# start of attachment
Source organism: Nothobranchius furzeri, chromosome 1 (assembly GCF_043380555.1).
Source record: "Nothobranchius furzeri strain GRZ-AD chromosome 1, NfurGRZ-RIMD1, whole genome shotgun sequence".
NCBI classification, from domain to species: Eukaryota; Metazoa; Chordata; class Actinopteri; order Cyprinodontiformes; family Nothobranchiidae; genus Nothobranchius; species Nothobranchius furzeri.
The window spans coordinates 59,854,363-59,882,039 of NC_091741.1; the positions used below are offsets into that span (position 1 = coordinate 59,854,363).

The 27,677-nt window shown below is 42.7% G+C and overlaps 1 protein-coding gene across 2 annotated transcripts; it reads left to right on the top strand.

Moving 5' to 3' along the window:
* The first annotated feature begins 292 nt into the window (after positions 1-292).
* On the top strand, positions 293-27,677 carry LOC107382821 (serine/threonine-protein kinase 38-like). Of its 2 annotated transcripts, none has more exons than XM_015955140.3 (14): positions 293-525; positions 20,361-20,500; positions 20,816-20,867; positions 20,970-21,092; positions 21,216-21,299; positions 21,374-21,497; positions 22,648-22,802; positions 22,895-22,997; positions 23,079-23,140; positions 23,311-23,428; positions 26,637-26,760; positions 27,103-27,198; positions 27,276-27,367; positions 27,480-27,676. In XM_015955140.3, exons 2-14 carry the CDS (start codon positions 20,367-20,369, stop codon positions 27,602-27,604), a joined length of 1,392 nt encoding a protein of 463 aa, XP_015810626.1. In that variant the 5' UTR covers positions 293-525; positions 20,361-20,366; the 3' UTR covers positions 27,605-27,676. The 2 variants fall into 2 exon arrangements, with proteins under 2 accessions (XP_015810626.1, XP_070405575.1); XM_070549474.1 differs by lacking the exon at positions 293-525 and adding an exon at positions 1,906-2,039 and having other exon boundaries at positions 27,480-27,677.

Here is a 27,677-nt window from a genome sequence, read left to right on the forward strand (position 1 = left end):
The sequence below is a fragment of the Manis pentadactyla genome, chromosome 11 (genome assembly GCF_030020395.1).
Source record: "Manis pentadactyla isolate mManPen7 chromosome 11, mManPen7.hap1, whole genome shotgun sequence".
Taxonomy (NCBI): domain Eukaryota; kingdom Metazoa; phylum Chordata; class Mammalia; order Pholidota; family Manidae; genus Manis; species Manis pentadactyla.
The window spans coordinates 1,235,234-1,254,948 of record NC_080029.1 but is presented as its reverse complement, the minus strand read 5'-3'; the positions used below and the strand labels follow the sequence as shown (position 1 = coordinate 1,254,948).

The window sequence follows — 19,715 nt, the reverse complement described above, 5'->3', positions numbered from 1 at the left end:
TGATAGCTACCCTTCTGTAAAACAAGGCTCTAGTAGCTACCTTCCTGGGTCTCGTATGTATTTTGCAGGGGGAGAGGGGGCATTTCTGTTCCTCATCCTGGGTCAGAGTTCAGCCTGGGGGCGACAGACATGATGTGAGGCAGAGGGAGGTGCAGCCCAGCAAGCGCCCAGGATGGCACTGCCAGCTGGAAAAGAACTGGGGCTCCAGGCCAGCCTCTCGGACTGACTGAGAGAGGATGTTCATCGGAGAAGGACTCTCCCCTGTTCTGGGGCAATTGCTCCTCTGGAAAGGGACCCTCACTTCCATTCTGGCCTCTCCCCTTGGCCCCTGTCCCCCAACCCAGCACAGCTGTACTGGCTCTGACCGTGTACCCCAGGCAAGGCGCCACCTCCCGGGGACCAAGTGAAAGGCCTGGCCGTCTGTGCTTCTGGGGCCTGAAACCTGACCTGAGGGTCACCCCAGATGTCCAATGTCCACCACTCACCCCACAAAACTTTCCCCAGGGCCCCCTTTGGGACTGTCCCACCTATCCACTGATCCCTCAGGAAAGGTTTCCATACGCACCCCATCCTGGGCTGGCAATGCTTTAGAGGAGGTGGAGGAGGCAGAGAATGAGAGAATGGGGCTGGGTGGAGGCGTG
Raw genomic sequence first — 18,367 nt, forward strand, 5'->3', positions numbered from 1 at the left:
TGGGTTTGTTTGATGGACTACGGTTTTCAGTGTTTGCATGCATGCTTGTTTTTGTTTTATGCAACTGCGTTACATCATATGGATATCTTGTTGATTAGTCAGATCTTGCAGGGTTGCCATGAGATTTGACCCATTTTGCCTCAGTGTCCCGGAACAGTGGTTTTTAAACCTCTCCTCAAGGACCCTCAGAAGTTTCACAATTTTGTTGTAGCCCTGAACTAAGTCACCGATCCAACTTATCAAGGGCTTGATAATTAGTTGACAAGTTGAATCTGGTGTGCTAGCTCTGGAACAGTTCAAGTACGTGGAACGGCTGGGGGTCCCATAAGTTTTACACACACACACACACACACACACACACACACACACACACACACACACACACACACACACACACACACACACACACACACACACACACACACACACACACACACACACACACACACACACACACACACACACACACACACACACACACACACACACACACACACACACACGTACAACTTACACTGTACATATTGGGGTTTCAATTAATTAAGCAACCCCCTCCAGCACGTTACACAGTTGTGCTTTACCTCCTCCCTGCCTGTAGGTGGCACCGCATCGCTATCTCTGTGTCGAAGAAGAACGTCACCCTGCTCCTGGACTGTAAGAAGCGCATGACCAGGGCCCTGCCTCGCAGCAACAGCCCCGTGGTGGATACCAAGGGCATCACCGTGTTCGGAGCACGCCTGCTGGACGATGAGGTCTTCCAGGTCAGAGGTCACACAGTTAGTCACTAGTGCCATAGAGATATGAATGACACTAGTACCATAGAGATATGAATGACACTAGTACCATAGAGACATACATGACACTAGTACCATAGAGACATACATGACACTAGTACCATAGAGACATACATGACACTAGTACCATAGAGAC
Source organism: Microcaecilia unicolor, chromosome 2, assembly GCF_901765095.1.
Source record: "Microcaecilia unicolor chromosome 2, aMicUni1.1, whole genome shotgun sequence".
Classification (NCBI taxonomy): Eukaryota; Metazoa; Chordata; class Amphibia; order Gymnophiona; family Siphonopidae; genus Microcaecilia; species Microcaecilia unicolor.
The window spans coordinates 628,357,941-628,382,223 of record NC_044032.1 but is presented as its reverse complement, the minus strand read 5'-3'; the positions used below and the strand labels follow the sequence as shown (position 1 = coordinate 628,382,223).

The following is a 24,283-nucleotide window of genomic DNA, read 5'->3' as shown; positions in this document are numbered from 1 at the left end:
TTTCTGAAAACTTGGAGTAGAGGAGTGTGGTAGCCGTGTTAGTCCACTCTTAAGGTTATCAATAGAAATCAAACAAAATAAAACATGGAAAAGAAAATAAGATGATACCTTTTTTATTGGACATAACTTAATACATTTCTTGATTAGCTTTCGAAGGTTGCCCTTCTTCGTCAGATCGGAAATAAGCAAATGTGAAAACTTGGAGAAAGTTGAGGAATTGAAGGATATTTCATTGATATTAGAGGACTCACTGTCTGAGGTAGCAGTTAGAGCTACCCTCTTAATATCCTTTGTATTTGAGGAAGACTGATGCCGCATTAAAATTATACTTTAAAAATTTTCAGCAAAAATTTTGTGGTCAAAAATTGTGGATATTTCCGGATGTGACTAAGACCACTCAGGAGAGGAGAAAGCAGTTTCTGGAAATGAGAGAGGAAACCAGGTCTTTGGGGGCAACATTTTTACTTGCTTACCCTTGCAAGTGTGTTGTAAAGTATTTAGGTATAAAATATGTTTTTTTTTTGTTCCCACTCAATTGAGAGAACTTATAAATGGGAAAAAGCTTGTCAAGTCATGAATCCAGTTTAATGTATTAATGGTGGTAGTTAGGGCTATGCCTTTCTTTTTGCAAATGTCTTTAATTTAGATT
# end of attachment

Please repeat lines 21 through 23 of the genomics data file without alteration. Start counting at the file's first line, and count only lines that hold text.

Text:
The window spans coordinates 628,357,941-628,382,223 of record NC_044032.1 but is presented as its reverse complement, the minus strand read 5'-3'; the positions used below and the strand labels follow the sequence as shown (position 1 = coordinate 628,382,223).

The following is a 24,283-nucleotide window of genomic DNA, read 5'->3' as shown; positions in this document are numbered from 1 at the left end:
TTTCTGAAAACTTGGAGTAGAGGAGTGTGGTAGCCGTGTTAGTCCACTCTTAAGGTTATCAATAGAAATCAAACAAAATAAAACATGGAAAAGAAAATAAGATGATACCTTTTTTATTGGACATAACTTAATACATTTCTTGATTAGCTTTCGAAGGTTGCCCTTCTTCGTCAGATCGGAAATAAGCAAATGTGAAAACTTGGAGAAAGTTGAGGAATTGAAGGATATTTCATTGATATTAGAGGACTCACTGTCTGAGGTAGCAGTTAGAGCTACCCTCTTAATATCCTTTGTATTTGAGGAAGACTGATGCCGCATTAAAATTATACTTTAAAAATTTTCAGCAAAAATTTTGTGGTCAAAAATTGTGGATATTTCCGGATGTGACTAAGACCACTCAGGAGAGGAGAAAGCAGTTTCTGGAAATGAGAGAGGAAACCAGGTCTTTGGGGGCAACATTTTTACTTGCTTACCCTTGCAAGTGTGTTGTAAAGTATTTAGGTATAAAATATGTTTTTTTTTTGTTCCCACTCAATTGAGAGAACTTATAAATGGGAAAAAGCTTGTCAAGTCATGAATCCAGTTTAATGTATTAATGGTGGTAGTTAGGGCTATGCCTTTCTTTTTGCAAATGTCTTTAATTTAGATT